A Berlin court on Monday ruled against Lohfink's appeal, sentencing her to pay a reduced fine of at least €20,000 for false accusations.
Lohfink's case has drummed up intense controversy across the country after she was initially sentenced at the end of last year to pay a €24,000 fine for bringing false accusations against the men, with critics of the decision saying it revealed deeper problems with Germany's rape laws.
The court said on Monday that it considered it to be established that Lohfink had deliberately and falsely accused the men of rape.
“Ms. Lohfink is not the victim of a sexual crime,” said prosecutor Corinna Gögge. “She lied and misled investigators.”
The case centres on an incident in the summer of 2012 when two men uploaded a video of themselves having sex with Lohfink after a night out. In the video, she can be heard saying “stop it” and “no”.
Lohfink said she had no memory from the night, reporting that she may have been drugged, and filed charges against the men for rape and distributing the video without her consent.
But though Lohfink said “stop” and “no”, the court on Monday decided that the sex in the video appeared to be consensual and that in fact she had been saying “no” to the men filming the encounter.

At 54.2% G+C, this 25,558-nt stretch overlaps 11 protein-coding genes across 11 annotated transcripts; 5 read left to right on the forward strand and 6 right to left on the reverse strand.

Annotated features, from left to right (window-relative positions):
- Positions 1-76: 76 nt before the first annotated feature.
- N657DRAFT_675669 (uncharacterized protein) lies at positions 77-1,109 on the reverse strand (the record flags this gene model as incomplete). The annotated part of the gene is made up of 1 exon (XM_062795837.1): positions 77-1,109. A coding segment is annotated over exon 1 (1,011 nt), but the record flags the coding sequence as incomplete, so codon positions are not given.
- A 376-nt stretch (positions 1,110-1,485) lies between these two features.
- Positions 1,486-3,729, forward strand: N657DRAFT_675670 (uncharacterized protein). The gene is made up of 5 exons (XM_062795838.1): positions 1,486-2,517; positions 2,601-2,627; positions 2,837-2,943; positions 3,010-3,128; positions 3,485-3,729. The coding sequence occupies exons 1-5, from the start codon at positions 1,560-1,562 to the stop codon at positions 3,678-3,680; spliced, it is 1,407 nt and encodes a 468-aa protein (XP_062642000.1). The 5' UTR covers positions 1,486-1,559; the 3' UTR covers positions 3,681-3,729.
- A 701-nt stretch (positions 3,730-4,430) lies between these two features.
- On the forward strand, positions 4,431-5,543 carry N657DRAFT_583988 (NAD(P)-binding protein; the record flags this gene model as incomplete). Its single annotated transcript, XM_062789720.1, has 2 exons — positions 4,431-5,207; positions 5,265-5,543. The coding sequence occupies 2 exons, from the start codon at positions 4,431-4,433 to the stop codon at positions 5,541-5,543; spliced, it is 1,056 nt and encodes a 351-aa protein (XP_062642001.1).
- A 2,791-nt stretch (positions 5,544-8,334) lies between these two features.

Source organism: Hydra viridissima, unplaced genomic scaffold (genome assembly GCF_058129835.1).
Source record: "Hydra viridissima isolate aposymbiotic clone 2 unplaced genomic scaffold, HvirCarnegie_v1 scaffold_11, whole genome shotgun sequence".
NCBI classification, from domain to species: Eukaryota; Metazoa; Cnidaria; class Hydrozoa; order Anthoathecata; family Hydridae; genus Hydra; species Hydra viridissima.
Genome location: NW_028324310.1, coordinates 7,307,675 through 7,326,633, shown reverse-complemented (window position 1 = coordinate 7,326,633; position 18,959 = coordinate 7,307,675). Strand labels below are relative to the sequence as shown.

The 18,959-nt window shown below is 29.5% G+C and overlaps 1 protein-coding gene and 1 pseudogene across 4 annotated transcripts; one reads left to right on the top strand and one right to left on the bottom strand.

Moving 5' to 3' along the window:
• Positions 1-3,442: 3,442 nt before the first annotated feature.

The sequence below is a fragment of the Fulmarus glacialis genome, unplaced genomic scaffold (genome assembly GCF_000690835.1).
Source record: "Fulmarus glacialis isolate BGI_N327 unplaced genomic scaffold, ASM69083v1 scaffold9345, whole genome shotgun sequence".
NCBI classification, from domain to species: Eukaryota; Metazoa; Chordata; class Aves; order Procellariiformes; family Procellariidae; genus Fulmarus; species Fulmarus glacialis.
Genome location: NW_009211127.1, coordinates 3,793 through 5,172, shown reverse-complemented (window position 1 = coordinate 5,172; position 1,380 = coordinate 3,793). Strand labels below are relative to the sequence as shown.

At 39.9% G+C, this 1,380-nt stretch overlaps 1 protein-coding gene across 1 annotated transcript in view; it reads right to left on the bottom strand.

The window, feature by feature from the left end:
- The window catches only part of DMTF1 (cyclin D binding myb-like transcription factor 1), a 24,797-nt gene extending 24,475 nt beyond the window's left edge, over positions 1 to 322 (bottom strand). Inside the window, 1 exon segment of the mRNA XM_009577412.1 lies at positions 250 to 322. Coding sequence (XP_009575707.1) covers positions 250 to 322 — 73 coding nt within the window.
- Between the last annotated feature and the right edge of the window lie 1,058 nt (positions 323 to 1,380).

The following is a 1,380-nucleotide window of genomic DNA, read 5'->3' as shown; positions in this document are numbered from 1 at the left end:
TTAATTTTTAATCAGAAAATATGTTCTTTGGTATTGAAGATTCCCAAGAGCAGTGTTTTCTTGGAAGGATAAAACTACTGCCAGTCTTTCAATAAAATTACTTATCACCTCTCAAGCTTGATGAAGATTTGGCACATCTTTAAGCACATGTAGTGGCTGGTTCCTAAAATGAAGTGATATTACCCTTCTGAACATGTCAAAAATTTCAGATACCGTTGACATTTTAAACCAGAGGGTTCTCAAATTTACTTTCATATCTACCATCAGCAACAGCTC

During the first process, a drug expert had watched the video and testified that Lohfink did not appear to be under the influence of a date-rape drug as she seemed awake and alert.
“The ruling is a scandal,” said Lohfink's defence attorney Burkhard Benecken, according to Spiegel.
He added that he would have to talk to his client about whether she would feel up to appealing the case to a higher court.
‘No means no' campaign
After the first ruling, the case sparked a greater debate about the country's rape laws, which at the time were worded so that judges often required victims to show physical resistance to consider a case as rape.
Lohfink garnered support on social media under a German hashtag #neinheisstnein, meaning “no means no”, and prominent politicians like Federal Family Affairs Minister Manuela Schwesig have also spoken out against the ruling.
“We need to tighten the laws on sexual offences so that Germany can finally have unconditional protection for sexual self-determination,” Schwesig told Spiegel Online in June. “‘No means no' must hold. ‘Stop it' is clear enough.”
Last month, the German parliament approved tougher “no means no” measures to cover victims who for various reasons may not have physically fought back.
Before the recent changes, critics had also blamed Germany's policies for the low rate of rape convictions: around 10 percent of reported rapes result in a conviction, which is below the European norm, according to women's rights organization Terre des Femmes.